The pitter patter of tiny feet is often a much loved sound that reminds us of how much we cherish those we share our home with. Our pets’ paws are important, and as their caretakers it is important that we care for and pay attention to them. 

Whether most animal lovers realize it or not, there are several paw diseases in pets that can affect our friend’s comfort and function. At Clairmont Animal Hospital we are happy to be able to help you to look out for your pet, paws and otherwise.

Detecting Trouble in Paw-idise

As a pet owner, it is not necessarily your job to diagnose what is going on when your pet has a problem. Leave that to our knowledgeable veterinary staff! Your pet does rely on you, however to recognize when something is amiss. 

Paw diseases in pets can manifest in several different ways, so it is very important that you know what your pet’s paws normally look like. By paying attention during nail trims and cuddle sessions, you are much more likely to notice something is wrong before it becomes too serious.

Signs of paw diseases in pets may include:

  • Limping or otherwise favoring one or more paws
  • Broken or abnormal appearing nails
  • Staining or loss of fur
  • Licking or chewing the paws
  • Cracked, raw, or bleeding paw pads
  • Redness or swelling
  • New lumps or bumps

If you notice something new or abnormal with your pet’s paws, we want to know right away. Make an appointment to see us so that we can get started determining what is going on and what we need to do to get your pet feeling better. 

Paw Diseases in Pets

Many paw diseases in pets can appear similarly, but not all of them are treated or managed in the same way. Some of the more common pet paw problems that we diagnose include those caused by:

Allergic skin disease — Many pets experience allergies involving environmental allergens or foods. Feet are a commonly affected area of the body, and the resulting inflammation and irritation can lead to excessive licking or chewing, hair loss, redness, and pain.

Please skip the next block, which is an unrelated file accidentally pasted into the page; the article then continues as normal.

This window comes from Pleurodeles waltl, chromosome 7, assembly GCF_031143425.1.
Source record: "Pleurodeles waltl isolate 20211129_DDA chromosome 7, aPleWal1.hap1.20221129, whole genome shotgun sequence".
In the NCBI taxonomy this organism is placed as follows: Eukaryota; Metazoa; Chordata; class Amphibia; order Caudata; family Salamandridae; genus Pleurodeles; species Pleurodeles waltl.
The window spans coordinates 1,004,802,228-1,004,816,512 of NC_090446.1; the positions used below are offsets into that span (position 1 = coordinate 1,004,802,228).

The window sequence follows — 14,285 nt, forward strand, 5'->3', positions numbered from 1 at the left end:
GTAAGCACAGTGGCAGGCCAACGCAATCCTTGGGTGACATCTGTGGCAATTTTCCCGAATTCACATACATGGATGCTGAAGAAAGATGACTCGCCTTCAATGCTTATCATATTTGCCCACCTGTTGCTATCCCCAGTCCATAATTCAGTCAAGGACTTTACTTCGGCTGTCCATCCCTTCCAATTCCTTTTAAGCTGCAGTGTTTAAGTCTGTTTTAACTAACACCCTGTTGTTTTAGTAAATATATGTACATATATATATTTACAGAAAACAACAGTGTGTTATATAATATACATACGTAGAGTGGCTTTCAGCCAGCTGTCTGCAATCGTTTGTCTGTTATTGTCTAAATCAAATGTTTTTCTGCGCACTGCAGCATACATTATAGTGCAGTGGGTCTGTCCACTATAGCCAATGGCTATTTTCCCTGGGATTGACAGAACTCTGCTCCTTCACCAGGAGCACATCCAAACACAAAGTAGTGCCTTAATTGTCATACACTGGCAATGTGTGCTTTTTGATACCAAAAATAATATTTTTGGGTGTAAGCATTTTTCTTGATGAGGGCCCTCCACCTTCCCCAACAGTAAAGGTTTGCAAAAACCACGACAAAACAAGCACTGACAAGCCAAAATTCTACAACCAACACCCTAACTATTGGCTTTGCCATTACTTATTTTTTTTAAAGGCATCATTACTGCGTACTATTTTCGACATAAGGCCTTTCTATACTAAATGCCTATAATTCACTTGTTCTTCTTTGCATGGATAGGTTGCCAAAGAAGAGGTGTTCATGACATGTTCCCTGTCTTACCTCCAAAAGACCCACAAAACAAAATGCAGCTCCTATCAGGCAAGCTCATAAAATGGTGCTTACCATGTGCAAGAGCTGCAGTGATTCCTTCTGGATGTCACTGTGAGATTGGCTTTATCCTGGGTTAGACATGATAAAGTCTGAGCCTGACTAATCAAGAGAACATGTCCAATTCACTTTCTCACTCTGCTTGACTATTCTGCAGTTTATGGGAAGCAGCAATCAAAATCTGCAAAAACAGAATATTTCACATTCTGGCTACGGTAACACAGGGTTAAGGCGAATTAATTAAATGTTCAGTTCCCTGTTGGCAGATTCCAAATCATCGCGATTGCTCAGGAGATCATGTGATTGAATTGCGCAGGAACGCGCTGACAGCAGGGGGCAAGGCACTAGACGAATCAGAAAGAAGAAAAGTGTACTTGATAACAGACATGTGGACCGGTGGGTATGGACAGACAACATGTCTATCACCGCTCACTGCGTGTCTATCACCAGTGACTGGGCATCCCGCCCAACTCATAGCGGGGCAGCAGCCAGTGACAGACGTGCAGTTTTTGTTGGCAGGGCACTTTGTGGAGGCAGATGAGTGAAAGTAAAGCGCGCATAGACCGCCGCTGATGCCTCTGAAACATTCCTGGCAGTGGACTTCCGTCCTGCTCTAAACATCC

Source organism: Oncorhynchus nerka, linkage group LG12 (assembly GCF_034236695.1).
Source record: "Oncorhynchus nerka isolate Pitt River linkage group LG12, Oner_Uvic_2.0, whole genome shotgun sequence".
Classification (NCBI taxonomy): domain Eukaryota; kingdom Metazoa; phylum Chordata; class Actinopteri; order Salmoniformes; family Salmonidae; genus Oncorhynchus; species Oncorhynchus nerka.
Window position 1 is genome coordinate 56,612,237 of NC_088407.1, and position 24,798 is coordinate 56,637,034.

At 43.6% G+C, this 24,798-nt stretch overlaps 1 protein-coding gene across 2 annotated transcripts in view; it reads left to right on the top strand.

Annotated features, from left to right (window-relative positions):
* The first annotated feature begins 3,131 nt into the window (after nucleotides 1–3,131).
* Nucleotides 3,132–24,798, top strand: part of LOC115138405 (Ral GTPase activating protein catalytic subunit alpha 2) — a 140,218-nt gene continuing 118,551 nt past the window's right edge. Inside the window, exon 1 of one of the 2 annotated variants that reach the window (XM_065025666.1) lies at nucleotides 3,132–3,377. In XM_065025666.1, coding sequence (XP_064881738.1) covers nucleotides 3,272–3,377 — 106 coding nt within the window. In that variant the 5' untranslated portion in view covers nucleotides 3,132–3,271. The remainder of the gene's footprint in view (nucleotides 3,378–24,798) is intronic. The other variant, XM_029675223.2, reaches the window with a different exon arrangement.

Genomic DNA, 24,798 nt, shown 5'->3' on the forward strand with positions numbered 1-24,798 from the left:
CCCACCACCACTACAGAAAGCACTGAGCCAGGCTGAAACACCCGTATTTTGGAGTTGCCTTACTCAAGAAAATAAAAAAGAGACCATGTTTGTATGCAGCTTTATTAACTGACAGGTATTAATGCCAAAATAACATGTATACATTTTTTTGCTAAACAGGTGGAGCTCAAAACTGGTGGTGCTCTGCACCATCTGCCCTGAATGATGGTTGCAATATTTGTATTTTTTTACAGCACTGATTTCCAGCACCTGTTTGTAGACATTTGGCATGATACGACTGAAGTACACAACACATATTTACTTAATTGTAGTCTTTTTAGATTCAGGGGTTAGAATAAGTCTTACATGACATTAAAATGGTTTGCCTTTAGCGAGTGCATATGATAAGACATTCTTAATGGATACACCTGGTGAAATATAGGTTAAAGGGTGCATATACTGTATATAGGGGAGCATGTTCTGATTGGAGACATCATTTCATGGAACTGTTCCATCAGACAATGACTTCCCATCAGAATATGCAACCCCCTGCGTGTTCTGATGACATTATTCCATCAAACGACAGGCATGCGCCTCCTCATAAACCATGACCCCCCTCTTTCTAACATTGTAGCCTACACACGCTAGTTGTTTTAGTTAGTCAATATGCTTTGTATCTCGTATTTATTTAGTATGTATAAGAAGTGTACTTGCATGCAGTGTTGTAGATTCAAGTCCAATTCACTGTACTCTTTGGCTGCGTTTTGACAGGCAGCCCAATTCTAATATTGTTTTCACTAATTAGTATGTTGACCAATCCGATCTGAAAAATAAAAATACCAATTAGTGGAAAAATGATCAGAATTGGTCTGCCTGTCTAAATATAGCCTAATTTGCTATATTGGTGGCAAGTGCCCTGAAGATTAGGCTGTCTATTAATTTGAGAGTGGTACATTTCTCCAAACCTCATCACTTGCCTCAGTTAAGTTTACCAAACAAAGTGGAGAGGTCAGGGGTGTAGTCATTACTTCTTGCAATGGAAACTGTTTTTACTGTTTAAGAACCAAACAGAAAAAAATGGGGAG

Autoimmune problems — When the body attacks itself, chaos can ensue. Autoimmune problems that affect the skin such as pemphigus foliaceus can result in paw problems. Lupoid onychodystrophy is another autoimmune condition that specifically affects nail growth. 

Infections — The overgrowth of environmental bacteria and yeast organisms can cause paw problems in pets. These most often occur after an imbalance is created secondary to allergies or other irritants. Other infections such as dermatophyte fungal infections or skin mites can cause paw trouble, too. 

Trauma — Cuts and scrapes can happen, and the paws are particularly prone. Burns or abrasions can also occur when running or walking on inappropriate surfaces. Toes can also be fractured. Most commonly we treat broken or torn toenails which most commonly occur when overgrown nails become caught or snagged. 

Systemic disease — Other medical conditions can manifest as paw problems in pets. Cancer and tumors can involve the paws. Liver disease can result in hepatocutaneous syndrome which affects the paw pads, and other endocrine problems such as Cushing’s syndrome can make the paws and other skin prone to infection. 

Paw disease in pets can affect our furry friends significantly. By paying attention, though, you can make a difference as a pet owner and be sure those sweet feet get the attention and care that they need. Your pet’s paws are important, and they deserve to be treated as such.